Henry Salisbury moved to Harpenden from Northamptonshire in 1862 and set up an ironmongery and builders yard at his home in Leyton Road. By the 1871 census, at 32, he is a master plumber, glazier and painter employing six men. In 1892 he advertised as a plumber, hot water and gas engineer, house painter etc.  He and his wife Susan had five sons and six daughters, brought up on his business premises at 16 Leyton Road (now Inn on the Green). He and his half-brother James Wright Salisbury invested in building land through the 1880s, and Henry built a number of houses in Station Road on the margins of Manland Common. He moved to 1 Arden Grove, which he had developed in the 1890s. He died in 1923 but the family firm continued the business for another half century as Kingston House. 

* Arthur Anscombe , son of Allen Anscombe who started the famous department store, writes

“Harpenden, Monday evening 20 May 1895

Dear Ernest

I attended the sale of the Nicholas Estate land on Friday – there was a good room full at the “George”.  The first 40 lots sold at prices varying from 35 shillings to 45 shillings per foot frontage with an average depth of about 150 feet.  These confirmed both sides of the new road (Ave St Nicholas) running parallel with the back of our garden and those on the road from the Church Green  (Rothamsted Ave) up to it.  The remainder 15 plots were either withdrawn or bought in.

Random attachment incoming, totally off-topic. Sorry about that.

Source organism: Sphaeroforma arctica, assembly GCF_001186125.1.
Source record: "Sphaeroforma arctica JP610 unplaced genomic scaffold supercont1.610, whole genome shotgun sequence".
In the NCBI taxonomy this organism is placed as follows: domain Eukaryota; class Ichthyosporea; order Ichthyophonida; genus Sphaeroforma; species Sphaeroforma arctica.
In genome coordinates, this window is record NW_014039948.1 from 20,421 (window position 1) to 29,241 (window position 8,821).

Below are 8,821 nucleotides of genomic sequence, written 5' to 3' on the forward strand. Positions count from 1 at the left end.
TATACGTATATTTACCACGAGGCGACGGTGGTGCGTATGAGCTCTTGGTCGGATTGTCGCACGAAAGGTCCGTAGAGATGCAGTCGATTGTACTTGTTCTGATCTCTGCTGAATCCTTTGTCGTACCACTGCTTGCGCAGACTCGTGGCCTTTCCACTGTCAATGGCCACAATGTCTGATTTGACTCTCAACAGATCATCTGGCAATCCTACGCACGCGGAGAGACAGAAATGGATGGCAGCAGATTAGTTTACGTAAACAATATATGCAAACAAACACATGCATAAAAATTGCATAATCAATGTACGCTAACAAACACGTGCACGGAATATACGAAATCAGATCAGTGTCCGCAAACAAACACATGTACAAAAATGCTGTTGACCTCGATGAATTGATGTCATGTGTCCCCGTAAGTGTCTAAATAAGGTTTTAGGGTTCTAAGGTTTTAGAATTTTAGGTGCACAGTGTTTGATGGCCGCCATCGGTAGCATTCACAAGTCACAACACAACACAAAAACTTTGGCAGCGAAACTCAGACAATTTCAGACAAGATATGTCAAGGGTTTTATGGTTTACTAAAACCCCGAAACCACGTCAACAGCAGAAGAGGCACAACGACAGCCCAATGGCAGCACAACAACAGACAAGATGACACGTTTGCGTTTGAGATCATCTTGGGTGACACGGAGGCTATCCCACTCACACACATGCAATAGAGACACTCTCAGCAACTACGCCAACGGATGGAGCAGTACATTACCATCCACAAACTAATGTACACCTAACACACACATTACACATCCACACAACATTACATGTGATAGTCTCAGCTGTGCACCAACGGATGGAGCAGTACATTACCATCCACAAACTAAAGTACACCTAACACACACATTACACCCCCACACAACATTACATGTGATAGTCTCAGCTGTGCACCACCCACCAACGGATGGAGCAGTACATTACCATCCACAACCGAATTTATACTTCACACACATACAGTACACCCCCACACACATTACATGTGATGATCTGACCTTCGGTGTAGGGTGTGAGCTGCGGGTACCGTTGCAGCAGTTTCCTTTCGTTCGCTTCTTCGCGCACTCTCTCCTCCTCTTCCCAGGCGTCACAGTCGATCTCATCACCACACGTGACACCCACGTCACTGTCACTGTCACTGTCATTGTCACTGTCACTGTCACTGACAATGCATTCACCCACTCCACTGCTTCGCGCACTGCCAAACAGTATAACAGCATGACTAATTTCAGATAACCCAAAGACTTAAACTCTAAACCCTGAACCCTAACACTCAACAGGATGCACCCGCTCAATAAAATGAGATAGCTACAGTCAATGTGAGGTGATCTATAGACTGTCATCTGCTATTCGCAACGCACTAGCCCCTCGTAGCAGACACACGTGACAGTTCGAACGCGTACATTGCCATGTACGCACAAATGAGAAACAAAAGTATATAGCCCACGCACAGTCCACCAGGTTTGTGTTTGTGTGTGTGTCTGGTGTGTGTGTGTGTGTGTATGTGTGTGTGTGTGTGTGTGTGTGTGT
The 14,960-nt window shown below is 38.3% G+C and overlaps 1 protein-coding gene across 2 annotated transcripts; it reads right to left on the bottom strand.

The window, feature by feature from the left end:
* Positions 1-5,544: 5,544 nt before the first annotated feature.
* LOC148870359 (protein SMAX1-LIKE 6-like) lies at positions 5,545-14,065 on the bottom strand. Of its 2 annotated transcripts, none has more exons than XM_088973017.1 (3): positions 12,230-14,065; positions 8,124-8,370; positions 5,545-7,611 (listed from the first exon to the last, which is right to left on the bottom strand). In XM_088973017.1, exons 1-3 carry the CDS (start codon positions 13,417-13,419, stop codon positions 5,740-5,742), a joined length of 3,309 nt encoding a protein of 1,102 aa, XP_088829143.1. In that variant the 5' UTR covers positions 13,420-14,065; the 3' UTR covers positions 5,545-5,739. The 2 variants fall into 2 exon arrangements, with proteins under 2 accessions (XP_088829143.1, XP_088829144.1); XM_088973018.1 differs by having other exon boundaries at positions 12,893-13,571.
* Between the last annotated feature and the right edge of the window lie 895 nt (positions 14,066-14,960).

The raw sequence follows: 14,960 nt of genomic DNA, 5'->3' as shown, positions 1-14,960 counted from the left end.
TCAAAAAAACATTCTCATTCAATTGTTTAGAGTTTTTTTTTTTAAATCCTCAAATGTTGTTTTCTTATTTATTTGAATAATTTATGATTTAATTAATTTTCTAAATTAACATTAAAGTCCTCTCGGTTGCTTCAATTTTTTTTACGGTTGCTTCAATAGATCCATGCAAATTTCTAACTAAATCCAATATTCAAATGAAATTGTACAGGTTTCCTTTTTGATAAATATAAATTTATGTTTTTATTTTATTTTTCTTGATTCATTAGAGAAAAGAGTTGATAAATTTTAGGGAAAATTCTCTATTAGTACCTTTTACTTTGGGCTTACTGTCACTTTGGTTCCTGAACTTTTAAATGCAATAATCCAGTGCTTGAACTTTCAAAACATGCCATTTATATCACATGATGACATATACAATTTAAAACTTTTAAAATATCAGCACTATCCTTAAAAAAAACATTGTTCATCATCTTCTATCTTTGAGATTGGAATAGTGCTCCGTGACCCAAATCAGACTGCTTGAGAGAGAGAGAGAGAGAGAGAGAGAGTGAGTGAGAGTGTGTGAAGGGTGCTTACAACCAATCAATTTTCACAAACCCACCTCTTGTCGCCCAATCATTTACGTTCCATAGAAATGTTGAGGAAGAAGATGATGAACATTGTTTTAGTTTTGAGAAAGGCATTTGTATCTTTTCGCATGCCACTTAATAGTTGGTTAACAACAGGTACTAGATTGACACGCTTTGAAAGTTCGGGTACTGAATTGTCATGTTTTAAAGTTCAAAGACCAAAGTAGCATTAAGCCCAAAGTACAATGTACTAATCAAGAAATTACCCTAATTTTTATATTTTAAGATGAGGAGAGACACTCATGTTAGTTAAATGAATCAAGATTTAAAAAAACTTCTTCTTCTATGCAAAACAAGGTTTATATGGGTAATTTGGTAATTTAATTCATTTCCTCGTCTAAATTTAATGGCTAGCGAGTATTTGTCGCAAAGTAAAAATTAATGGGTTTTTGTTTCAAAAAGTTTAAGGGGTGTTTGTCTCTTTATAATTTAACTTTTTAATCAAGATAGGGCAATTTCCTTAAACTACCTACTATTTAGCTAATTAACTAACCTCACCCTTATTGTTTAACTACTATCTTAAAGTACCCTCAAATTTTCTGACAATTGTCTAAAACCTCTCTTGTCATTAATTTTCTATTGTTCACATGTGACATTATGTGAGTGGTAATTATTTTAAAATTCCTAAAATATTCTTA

Father bought Robinson’s house (Church Farm Cottage) for £510 which I think is fairly reasonable.  He also bought two plots opposite those previously bought at 45 shillings and Allen bought a corner plot next to Chapel Lane at 41 shillings.  The other plots were bought by Piggott, Irons, Little, Weston, Pointer and others whose names I did not get.

Father has had an offer of £20 for Robinson’s house from Dr Blake but I don’t think he will accept it.  Must dry up now to catch the post.

Your affectionate brother


(From the material researched by Margaret Scott for the Open Day 3 June 1995, and first published in Newsletter 68, September 1995.)

Comments about this page

  • From the Herts Advertiser and St Albans Times, Saturday May 16th 1914:


    It will be seen from our report of Monday’s meeting of the Harpenden Urban District Council that the residents on the St. Nicholas Estate addressed a memorial to the local authority, asking that the footpaths on the Estate might be tar-paved and the roads watered.  The signatories ask for the footpaths to be paved in a similar manner to those now being made in Park-avenue.  Our representative visited St. Nicholas Estate recently and found that Park-avenue, which is a new road on the upper part of the Estate, had been made up with granite surface, instead of gravel and slag combination usually adopted. The whole of the footway had been made up of asphalt and Derbyshire Hpa (?) The surface is delightful to walk upon and its appearance adds to the attractiveness of the district.

    The St Nicholas Estate has often been termed the “West End” of Harpenden.  As to the desirability of street watering in the residential districts, little need be said. It is essential that the nuisance caused by the dust storms in the residential parts should receive attention. The appearance of a water-cart in Salisbury Avenue, say, would be a novelty.  But it would be a welcome novelty.  That at any rate, is the view of some of the residents.

    Complaining about ones own road and jealousy of the condition of other local roads is obviously nothing new.ed.

    By Diana Parrott (10/10/2018)